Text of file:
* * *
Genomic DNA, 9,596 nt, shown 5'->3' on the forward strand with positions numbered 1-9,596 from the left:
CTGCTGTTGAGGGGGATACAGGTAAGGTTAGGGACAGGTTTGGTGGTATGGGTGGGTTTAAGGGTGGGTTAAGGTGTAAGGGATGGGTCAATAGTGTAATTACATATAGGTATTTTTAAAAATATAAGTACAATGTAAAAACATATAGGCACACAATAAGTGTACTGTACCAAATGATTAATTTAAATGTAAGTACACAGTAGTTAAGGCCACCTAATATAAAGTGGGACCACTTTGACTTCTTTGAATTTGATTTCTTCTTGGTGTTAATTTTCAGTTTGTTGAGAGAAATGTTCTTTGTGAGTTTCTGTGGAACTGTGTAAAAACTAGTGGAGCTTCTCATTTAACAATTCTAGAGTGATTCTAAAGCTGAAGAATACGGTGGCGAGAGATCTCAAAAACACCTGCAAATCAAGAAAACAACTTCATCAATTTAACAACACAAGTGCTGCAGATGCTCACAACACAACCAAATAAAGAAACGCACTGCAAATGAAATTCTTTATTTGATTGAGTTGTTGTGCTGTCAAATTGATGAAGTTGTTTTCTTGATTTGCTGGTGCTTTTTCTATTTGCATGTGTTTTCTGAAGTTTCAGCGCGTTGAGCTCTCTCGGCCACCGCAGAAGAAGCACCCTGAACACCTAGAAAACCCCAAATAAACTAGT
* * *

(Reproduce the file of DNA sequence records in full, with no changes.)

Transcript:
Genomic DNA, 9,596 nt, shown 5'->3' on the forward strand with positions numbered 1-9,596 from the left:
CTGCTGTTGAGGGGGATACAGGTAAGGTTAGGGACAGGTTTGGTGGTATGGGTGGGTTTAAGGGTGGGTTAAGGTGTAAGGGATGGGTCAATAGTGTAATTACATATAGGTATTTTTAAAAATATAAGTACAATGTAAAAACATATAGGCACACAATAAGTGTACTGTACCAAATGATTAATTTAAATGTAAGTACACAGTAGTTAAGGCCACCTAATATAAAGTGGGACCACTTTGACTTCTTTGAATTTGATTTCTTCTTGGTGTTAATTTTCAGTTTGTTGAGAGAAATGTTCTTTGTGAGTTTCTGTGGAACTGTGTAAAAACTAGTGGAGCTTCTCATTTAACAATTCTAGAGTGATTCTAAAGCTGAAGAATACGGTGGCGAGAGATCTCAAAAACACCTGCAAATCAAGAAAACAACTTCATCAATTTAACAACACAAGTGCTGCAGATGCTCACAACACAACCAAATAAAGAAACGCACTGCAAATGAAATTCTTTATTTGATTGAGTTGTTGTGCTGTCAAATTGATGAAGTTGTTTTCTTGATTTGCTGGTGCTTTTTCTATTTGCATGTGTTTTCTGAAGTTTCAGCGCGTTGAGCTCTCTCGGCCACCGCAGAAGAAGCACCCTGAACACCTAGAAAACCCCAAATAAACTAGT